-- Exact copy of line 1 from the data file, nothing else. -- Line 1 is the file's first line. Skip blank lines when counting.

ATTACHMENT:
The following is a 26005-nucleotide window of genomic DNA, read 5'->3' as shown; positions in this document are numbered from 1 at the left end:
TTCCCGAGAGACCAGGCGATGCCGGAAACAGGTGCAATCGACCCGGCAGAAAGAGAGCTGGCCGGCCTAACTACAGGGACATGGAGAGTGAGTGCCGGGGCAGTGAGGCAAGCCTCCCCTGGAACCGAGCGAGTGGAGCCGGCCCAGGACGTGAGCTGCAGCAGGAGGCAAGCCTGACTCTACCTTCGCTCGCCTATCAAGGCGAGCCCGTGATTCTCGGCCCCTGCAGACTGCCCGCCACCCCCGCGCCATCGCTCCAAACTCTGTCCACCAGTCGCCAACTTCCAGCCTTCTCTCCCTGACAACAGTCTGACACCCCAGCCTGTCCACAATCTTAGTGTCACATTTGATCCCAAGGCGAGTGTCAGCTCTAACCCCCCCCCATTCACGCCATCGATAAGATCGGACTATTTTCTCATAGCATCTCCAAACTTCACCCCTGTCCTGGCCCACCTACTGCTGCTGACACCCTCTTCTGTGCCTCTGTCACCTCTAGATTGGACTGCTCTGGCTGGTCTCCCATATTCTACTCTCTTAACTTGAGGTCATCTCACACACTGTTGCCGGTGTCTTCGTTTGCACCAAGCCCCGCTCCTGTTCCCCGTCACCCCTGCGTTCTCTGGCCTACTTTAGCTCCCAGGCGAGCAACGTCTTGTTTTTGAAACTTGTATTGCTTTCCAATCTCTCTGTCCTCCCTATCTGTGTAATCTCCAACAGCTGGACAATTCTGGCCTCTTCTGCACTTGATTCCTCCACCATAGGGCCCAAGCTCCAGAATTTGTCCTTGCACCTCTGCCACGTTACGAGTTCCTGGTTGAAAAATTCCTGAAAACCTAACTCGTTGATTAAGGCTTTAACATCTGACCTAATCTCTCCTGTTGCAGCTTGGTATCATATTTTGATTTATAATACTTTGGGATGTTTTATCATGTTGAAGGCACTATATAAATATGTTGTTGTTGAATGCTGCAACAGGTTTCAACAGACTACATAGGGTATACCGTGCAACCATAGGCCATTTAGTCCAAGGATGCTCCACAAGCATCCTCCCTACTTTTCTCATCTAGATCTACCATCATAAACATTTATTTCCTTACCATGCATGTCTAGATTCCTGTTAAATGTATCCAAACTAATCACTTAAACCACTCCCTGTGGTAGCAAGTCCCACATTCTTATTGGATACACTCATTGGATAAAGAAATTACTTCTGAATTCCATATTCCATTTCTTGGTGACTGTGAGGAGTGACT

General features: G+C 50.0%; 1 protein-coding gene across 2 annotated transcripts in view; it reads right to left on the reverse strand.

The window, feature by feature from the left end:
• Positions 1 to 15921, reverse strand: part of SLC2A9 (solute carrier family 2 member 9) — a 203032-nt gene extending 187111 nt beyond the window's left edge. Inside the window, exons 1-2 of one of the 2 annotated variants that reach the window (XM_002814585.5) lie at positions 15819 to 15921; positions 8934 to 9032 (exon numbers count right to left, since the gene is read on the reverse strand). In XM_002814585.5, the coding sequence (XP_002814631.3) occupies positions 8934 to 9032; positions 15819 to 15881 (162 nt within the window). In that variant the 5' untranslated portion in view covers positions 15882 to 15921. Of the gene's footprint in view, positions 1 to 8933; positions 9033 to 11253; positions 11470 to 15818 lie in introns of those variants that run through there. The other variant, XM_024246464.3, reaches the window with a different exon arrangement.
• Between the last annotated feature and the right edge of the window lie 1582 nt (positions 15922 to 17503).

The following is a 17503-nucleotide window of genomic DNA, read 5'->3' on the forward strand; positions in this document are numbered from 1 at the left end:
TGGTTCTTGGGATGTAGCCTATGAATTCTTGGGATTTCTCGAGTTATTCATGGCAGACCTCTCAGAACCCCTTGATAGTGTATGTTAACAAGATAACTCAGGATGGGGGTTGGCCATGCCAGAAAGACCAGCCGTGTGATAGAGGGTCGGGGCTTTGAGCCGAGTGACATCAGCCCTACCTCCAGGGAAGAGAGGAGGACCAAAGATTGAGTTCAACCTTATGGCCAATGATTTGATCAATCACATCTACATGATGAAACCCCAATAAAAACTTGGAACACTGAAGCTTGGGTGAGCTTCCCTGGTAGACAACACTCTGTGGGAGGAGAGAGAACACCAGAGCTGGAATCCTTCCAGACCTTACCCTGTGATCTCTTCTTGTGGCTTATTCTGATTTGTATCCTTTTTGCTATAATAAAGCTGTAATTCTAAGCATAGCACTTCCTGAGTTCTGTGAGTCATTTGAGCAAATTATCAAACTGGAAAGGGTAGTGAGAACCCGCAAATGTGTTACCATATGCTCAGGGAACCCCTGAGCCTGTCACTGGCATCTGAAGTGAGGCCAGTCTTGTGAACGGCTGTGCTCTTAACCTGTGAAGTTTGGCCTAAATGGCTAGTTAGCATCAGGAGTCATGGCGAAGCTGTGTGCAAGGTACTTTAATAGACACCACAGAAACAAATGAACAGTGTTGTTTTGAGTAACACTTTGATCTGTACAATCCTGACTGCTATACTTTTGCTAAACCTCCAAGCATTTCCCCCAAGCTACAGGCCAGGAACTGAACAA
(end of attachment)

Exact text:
The following is a 26005-nucleotide window of genomic DNA, read 5'->3' as shown; positions in this document are numbered from 1 at the left end: